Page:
With public schools already in session and private schools resuming this past week, all of our families are now actively engaged in virtual learning. As a result, we heard a lot more feedback from families and school colleagues about this huge adjustment to homeschooling, online learning, and organizing a digital workstation. In some cases, it’s going very well with dynamic and engaging instruction. But in other cases, it has been mostly packet work with students often feeling disconnected. Technology hiccups and some lost instructional time occurred, too, which was anticipated. Parents have found themselves doing a lot of teaching, particularly in the morning, in order to help their kids get ready for planned classes or teacher check-ins during the day. Many parents are also feeling overwhelmed trying to print resources, access sites, or troubleshoot sessions during their own work day. For many schools, last week was a “light week” as a trial to work out new systems, schedules, and logistics. And this week is a short one with the upcoming holidays. But as we look ahead to mid April through the remainder of the school year, it seems likely this online learning will continue, so it seems prudent to be as fully prepared as possible for the next 8 to 10 weeks.
Based on families’ feedback, there seems to be variability across schools and between schools. One concern we’re hearing quite a lot is that there isn’t yet enough direct instruction, particularly at the lower school level. If that’s true for you, we can help to supplement with 1:1 instructional time. This instructional time can directly support classroom teaching, whether it’s re-teaching, pre-teaching (front loading), or enrichment teaching, including interdisciplinary and project-based work. Or book clubs or other shared experiences that a small group of students might like to have together. Online private tutoring sessions allow for timing flexibility so that lessons could be 15, 30, 45, or 60+ minutes.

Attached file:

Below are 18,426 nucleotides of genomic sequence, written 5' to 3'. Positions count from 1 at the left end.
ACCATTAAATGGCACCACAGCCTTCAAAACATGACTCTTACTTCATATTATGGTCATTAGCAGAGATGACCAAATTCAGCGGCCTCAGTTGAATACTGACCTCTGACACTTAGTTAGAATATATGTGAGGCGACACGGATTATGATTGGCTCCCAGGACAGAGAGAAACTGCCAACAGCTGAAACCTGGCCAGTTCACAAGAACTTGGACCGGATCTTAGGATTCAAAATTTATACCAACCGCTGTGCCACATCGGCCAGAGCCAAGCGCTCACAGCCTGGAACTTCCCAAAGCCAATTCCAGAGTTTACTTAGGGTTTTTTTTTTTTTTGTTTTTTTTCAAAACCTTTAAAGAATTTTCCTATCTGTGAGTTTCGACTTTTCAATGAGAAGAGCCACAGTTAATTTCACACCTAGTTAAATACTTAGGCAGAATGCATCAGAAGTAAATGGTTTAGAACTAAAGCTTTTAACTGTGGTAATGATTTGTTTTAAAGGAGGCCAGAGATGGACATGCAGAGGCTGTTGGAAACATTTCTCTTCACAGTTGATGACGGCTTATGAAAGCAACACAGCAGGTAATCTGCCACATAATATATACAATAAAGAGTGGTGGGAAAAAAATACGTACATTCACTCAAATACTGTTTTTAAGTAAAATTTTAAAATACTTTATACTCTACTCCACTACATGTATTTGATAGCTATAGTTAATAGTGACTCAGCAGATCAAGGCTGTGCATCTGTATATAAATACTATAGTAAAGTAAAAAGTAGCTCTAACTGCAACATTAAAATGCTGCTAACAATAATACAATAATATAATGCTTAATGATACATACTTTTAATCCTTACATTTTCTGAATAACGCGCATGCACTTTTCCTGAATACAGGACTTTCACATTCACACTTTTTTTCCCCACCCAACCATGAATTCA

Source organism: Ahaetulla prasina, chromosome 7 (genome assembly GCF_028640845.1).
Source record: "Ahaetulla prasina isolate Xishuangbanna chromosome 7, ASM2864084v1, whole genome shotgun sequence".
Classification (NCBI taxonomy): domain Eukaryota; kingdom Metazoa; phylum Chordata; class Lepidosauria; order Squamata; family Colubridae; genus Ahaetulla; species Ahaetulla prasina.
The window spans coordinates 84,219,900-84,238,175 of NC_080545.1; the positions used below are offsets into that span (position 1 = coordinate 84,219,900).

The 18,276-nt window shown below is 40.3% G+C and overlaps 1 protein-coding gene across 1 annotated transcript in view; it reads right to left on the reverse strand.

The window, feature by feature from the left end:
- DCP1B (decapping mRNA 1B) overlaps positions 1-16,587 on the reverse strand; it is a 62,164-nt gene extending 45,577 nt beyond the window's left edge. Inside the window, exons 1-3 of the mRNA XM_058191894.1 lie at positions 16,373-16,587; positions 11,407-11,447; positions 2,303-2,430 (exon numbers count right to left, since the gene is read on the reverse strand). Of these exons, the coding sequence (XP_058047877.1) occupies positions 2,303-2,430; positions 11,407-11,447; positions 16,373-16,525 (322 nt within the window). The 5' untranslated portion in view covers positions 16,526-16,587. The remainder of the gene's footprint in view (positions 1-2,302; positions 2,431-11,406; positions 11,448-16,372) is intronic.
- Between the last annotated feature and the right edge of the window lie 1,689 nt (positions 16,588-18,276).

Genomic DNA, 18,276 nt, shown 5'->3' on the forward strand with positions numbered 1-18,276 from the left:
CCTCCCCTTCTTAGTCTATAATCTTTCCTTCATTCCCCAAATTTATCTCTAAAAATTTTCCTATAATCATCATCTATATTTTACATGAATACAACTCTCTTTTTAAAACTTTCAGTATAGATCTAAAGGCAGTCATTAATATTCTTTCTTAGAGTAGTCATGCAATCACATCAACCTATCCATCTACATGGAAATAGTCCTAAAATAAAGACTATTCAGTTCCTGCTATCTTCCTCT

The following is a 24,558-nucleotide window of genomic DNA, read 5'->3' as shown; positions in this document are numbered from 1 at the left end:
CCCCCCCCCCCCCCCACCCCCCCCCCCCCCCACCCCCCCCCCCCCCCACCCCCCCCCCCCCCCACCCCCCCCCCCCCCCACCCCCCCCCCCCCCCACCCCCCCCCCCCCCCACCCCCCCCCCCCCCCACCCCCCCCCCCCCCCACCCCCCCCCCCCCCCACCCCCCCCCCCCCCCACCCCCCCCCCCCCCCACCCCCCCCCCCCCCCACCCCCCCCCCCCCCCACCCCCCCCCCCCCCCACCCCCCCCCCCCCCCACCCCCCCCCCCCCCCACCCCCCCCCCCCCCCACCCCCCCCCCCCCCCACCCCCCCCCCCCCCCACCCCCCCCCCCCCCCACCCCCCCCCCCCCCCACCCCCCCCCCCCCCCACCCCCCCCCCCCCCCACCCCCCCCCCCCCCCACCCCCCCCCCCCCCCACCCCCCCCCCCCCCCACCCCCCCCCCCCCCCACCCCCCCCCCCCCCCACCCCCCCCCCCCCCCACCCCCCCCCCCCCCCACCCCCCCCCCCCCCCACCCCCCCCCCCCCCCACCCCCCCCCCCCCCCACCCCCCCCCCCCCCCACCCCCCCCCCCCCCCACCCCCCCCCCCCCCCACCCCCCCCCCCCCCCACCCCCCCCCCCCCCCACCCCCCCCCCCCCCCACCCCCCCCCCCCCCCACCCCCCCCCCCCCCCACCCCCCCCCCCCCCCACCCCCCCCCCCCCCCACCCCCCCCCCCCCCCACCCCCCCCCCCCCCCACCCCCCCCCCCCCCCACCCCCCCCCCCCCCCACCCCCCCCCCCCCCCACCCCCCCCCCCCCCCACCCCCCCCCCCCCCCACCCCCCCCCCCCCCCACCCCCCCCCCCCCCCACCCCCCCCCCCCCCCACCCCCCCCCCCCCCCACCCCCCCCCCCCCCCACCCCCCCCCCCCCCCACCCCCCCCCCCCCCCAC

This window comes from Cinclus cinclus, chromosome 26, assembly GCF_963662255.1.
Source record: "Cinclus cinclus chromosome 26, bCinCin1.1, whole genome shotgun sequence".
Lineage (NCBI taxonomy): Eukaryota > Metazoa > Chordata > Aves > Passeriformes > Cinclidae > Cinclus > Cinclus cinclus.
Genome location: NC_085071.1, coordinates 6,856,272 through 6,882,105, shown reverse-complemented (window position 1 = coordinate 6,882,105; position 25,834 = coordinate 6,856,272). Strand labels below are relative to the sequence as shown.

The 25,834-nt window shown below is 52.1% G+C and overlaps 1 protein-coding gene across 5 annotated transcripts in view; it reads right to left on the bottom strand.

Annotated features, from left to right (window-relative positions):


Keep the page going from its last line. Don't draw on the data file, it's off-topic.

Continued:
Another concern we’re hearing — from teachers and families — is that poor wifi strength creates instructional disruptions; and digital tools require patience and troubleshooting, which can be difficult for many students to manage independently. To that end, it’s important to think strategically about both your physical and digital workstations as it seems we’ll be working under these conditions for the long haul, and the supply chain continues to experience disruptions and certain scarcity or restocking issues. Faya and I have been working from home for over 10 years now, so we know it takes a lot of careful planning and investment. To the extent you’re able to optimize your own physical and digital workstation, and your child’s own physical digital workstation, it stands to make a tough situation just a little bit easier.
To help, we’ve put together the following “Think Abouts” for organizing your physical and digital workspaces:
Your Physical and Digital Workstation
- Do you and your child each have separate physical and digital workstations?
- Does your child have an ample supply of writing tools, including pencils, pens, highlighters, markers, or crayons as appropriate? Are these well organized at your child’s workstation in order to minimize lost time and disruptions?
- Would your child benefit from either a small white board and/or larger white board for managing goals, to-do items, sub-tasking larger assignments, or planning?
- Do you have tools to support time management, including various types of timers or a big, non-ticking analog clock with a glass face on which students can write with dry erase markers to actively “mark up” their intended timing?
- Is there a visual and/or auditory barrier to help mitigate disruptions?
- Where is the printer? Who accesses it? How frequently? If your child likes to print things, are you stocked up on paper and toner for the 4th quarter of the school year?